Text size

The face-off with our real arch rival - the Austrian soccer team - may have pushed all of last week's visions of war to the sidelines of the Israeli consciousness. We gladly forgot the pictures that once again made Israel look like a monster in the eyes of the world (but never in our own eyes): Israeli tanks crushing private cars in Bethlehem; soldiers barging into a home and "setting up a stronghold" between the children's room and the refrigerator; an armored vehicle raging through the streets of a city, wreaking havoc with no apparent reason; soldiers stretched out on a hotel bed wearing muddy boots and big smiles; and bulldozers uprooting homes, gardens, greenhouses, orchards.

Even if "the operation" - if this spew of anger can be called such - was grounded in some sort of military logic, it seems that not even the greatest anti-Israel director could have come up with such crude displays of vandal occupation. Taking a city and putting it under siege is one thing; but why vandalize cars and other property in the process? Setting up a military post may be borderline understandable, but why in the living room of an elderly couple? And why accompanied by photographers? And why laugh?

The "operation" began with an announcement by the IDF spokesman that, in itself, sounded like a parody on the American announcement regarding its ground assault in Afghanistan, and ended with the head of military intelligence saying that there would be many more terror attacks from now on.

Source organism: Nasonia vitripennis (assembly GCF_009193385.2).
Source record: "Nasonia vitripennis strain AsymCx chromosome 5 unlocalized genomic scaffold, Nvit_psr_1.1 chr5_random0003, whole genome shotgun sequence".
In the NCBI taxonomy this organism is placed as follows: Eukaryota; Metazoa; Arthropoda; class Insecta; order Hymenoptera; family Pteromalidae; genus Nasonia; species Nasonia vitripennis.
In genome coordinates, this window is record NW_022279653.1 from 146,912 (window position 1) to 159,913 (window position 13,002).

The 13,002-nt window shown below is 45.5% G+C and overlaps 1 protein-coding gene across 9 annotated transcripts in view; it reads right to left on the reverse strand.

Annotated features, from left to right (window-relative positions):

So what, pray tell, was achieved? Granted, "in war as in war," but what was the object of the battle to begin with?

"The tenants moved out, and the paratroopers moved in," a TV reporter waxed poetically in one of those morale-boosting pieces that haven't changed in the last 50 years, with not a single insightful analysis or open-minded criticism. What does "moved out" mean? Where did "they move" to?

It's difficult to decide which is tougher, or too easy, to digest - the sights themselves, or the self-righteous explanations by reporters and commanders on the scene. Incidentally, with the coverage they have been giving, the reporters seem to have fully morphed with the military commanders: "A few civilians were killed because they were in the wrong place at the wrong time;" "The youthful enthusiasm of these soldiers is invincible;" "Finally, battle - as long as we're here, we may as well enjoy it;" "Regretfully, there are civilian casualties. I deeply, deeply regret it," one officer said, in line with the Israeli tradition of "shooting and crying" - as if reciting this mantra turns the fact that civilians were hurt into some great ethical feat.

The indifference with which we move in and out of all-out wars - with all our might, bashing our heads up against the wall - is astonishing. But this is the same violent indifference to which we have grown accustomed on the roads and in sadism against women, "who just happened to be in the wrong place at the wrong time."

Where the Palestinians are concerned, our obtuseness is multiplied, because, after all, it's not our concern. Leave all that stuff to reporters well-versed in such matters. Although, of course, we all deeply, deeply regret it.